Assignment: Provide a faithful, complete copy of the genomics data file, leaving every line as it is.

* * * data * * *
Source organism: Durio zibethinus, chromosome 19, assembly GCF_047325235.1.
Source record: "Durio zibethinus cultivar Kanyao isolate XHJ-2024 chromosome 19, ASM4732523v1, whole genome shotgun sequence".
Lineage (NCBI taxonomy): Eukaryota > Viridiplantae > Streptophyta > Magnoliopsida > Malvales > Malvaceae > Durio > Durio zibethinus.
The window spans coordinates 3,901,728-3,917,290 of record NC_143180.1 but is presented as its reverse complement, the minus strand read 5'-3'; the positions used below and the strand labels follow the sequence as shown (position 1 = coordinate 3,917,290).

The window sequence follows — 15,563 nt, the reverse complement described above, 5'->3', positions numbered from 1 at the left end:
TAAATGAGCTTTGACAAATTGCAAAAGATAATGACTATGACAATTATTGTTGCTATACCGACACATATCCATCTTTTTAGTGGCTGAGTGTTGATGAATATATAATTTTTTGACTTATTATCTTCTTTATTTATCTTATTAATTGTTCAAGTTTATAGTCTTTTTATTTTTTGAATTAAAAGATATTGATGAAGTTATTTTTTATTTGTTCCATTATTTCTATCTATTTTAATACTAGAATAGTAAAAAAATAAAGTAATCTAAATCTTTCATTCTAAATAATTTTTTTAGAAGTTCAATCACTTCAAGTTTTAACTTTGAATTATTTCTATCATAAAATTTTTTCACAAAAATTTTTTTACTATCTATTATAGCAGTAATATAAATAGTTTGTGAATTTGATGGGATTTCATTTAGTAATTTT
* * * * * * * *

Source organism: Durio zibethinus, chromosome 19, assembly GCF_047325235.1.
Source record: "Durio zibethinus cultivar Kanyao isolate XHJ-2024 chromosome 19, ASM4732523v1, whole genome shotgun sequence".
Lineage (NCBI taxonomy): Eukaryota > Viridiplantae > Streptophyta > Magnoliopsida > Malvales > Malvaceae > Durio > Durio zibethinus.
The window spans coordinates 3,901,728-3,917,290 of record NC_143180.1 but is presented as its reverse complement, the minus strand read 5'-3'; the positions used below and the strand labels follow the sequence as shown (position 1 = coordinate 3,917,290).

The window sequence follows — 15,563 nt, the reverse complement described above, 5'->3', positions numbered from 1 at the left end:
TAAATGAGCTTTGACAAATTGCAAAAGATAATGACTATGACAATTATTGTTGCTATACCGACACATATCCATCTTTTTAGTGGCTGAGTGTTGATGAATATATAATTTTTTGACTTATTATCTTCTTTATTTATCTTATTAATTGTTCAAGTTTATAGTCTTTTTATTTTTTGAATTAAAAGATATTGATGAAGTTATTTTTTATTTGTTCCATTATTTCTATCTATTTTAATACTAGAATAGTAAAAAAATAAAGTAATCTAAATCTTTCATTCTAAATAATTTTTTTAGAAGTTCAATCACTTCAAGTTTTAACTTTGAATTATTTCTATCATAAAATTTTTTCACAAAAATTTTTTTACTATCTATTATAGCAGTAATATAAATAGTTTGTGAATTTGATGGGATTTCATTTAGTAATTTT